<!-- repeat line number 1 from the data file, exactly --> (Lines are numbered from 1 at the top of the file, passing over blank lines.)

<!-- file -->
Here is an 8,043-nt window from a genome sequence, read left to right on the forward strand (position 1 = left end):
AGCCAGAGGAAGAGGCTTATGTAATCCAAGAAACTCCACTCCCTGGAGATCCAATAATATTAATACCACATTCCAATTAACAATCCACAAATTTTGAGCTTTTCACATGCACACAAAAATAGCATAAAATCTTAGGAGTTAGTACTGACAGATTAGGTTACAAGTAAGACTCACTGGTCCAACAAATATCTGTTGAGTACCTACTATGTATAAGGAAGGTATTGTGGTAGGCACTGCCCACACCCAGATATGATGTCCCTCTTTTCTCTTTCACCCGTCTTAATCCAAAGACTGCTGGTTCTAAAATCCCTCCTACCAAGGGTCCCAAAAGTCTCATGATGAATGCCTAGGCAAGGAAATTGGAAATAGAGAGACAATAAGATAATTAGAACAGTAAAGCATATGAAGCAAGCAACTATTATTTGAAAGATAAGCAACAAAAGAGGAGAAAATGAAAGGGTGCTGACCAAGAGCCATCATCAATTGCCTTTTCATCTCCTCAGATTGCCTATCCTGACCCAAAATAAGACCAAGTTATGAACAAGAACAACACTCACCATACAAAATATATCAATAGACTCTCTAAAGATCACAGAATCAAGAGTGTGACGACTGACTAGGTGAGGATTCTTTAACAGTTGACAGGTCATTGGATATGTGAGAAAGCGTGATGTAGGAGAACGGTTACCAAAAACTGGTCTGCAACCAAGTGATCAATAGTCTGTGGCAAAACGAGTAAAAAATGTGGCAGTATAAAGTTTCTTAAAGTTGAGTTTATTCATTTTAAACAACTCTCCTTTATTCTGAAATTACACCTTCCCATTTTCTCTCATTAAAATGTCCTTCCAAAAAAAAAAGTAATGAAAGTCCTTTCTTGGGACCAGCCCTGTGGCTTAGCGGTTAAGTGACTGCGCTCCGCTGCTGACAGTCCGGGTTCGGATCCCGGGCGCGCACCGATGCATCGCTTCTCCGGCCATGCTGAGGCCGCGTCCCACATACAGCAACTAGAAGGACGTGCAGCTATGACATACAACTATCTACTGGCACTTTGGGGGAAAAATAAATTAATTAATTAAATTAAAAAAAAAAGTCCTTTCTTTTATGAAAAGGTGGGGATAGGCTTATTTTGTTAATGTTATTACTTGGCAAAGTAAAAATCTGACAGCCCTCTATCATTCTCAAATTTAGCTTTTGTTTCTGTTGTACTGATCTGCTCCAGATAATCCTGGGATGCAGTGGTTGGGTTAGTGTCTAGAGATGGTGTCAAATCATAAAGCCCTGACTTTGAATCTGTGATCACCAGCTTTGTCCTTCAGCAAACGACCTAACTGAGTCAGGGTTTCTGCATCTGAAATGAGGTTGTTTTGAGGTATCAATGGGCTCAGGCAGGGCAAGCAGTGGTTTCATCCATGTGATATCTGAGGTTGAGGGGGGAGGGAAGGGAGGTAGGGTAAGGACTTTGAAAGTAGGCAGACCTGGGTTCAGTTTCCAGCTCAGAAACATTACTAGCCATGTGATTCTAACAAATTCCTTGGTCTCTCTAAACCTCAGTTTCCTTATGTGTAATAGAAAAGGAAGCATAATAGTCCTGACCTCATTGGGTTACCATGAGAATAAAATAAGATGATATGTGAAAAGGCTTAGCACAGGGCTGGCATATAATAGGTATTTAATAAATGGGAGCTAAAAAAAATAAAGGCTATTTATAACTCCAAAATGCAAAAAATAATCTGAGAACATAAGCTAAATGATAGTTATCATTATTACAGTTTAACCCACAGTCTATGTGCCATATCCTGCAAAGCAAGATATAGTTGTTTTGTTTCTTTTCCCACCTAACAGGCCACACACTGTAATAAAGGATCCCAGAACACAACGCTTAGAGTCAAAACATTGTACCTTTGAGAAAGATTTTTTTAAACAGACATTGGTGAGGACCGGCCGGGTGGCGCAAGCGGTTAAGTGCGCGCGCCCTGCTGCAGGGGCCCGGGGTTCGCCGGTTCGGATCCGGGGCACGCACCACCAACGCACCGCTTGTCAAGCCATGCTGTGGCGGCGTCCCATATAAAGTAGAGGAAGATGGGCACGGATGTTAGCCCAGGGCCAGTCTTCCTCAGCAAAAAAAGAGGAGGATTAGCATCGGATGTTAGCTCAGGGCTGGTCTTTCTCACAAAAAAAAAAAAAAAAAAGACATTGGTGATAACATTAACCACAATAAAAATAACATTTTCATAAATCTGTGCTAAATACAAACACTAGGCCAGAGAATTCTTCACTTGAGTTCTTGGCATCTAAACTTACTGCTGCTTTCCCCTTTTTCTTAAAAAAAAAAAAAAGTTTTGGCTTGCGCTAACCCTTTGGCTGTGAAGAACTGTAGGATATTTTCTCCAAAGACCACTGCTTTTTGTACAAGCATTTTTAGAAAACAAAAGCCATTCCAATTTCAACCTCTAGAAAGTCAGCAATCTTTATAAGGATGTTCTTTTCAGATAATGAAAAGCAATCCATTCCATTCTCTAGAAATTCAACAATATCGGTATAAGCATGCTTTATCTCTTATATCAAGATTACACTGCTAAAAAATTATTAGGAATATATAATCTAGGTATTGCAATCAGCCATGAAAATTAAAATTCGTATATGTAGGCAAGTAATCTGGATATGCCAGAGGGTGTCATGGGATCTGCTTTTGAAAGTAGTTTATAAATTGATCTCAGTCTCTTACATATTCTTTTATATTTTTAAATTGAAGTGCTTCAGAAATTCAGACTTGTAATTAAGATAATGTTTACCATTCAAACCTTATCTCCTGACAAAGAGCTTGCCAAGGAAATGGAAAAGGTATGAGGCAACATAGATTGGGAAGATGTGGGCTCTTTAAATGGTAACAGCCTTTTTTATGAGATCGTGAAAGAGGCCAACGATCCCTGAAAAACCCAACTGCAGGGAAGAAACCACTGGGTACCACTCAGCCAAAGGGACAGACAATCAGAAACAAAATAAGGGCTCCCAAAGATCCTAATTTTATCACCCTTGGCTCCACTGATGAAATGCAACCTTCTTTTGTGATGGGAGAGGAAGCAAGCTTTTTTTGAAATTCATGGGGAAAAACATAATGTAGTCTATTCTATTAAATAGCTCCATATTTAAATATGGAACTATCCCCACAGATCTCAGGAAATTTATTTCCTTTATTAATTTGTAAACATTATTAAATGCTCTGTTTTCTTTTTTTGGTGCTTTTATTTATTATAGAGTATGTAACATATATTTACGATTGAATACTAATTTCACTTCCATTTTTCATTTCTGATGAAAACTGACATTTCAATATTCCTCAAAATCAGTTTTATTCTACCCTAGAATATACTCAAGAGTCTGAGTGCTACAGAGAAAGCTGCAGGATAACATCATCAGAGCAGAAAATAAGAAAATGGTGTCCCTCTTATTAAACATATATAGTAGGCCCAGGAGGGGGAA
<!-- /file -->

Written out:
Here is an 8,043-nt window from a genome sequence, read left to right on the forward strand (position 1 = left end):